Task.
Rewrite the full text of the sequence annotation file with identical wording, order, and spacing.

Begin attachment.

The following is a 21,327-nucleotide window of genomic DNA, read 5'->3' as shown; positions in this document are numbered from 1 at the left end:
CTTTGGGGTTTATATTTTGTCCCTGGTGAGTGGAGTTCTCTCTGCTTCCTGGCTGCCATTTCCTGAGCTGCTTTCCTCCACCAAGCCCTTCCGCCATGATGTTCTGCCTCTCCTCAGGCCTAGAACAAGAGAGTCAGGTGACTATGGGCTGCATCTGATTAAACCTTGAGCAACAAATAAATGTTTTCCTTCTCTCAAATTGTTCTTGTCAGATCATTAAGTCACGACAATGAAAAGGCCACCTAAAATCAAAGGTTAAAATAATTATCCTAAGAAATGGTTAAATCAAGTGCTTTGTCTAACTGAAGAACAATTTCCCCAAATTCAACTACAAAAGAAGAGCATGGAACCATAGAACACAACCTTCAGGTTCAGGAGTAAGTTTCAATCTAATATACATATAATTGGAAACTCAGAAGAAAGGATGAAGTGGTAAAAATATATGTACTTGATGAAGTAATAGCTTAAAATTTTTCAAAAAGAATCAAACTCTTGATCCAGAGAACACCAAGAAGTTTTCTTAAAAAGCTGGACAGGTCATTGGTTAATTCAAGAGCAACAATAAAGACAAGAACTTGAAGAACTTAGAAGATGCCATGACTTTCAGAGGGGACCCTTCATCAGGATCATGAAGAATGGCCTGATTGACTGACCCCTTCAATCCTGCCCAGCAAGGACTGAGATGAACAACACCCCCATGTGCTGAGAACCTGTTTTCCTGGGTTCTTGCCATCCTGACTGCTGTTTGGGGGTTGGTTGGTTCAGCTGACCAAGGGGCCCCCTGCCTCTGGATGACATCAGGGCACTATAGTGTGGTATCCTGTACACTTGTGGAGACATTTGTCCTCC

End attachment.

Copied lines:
The following is a 21,327-nucleotide window of genomic DNA, read 5'->3' as shown; positions in this document are numbered from 1 at the left end:
CTTTGGGGTTTATATTTTGTCCCTGGTGAGTGGAGTTCTCTCTGCTTCCTGGCTGCCATTTCCTGAGCTGCTTTCCTCCACCAAGCCCTTCCGCCATGATGTTCTGCCTCTCCTCAGGCCTAGAACAAGAGAGTCAGGTGACTATGGGCTGCATCTGATTAAACCTTGAGCAACAAATAAATGTTTTCCTTCTCTCAAATTGTTCTTGTCAGATCATTAAGTCACGACAATGAAAAGGCCACCTAAAATCAAAGGTTAAAATAATTATCCTAAGAAATGGTTAAATCAAGTGCTTTGTCTAACTGAAGAACAATTTCCCCAAATTCAACTACAAAAGAAGAGCATGGAACCATAGAACACAACCTTCAGGTTCAGGAGTAAGTTTCAATCTAATATACATATAATTGGAAACTCAGAAGAAAGGATGAAGTGGTAAAAATATATGTACTTGATGAAGTAATAGCTTAAAATTTTTCAAAAAGAATCAAACTCTTGATCCAGAGAACACCAAGAAGTTTTCTTAAAAAGCTGGACAGGTCATTGGTTAATTCAAGAGCAACAATAAAGACAAGAACTTGAAGAACTTAGAAGATGCCATGACTTTCAGAGGGGACCCTTCATCAGGATCATGAAGAATGGCCTGATTGACTGACCCCTTCAATCCTGCCCAGCAAGGACTGAGATGAACAACACCCCCATGTGCTGAGAACCTGTTTTCCTGGGTTCTTGCCATCCTGACTGCTGTTTGGGGGTTGGTTGGTTCAGCTGACCAAGGGGCCCCCTGCCTCTGGATGACATCAGGGCACTATAGTGTGGTATCCTGTACACTTGTGGAGACATTTGTCCTCC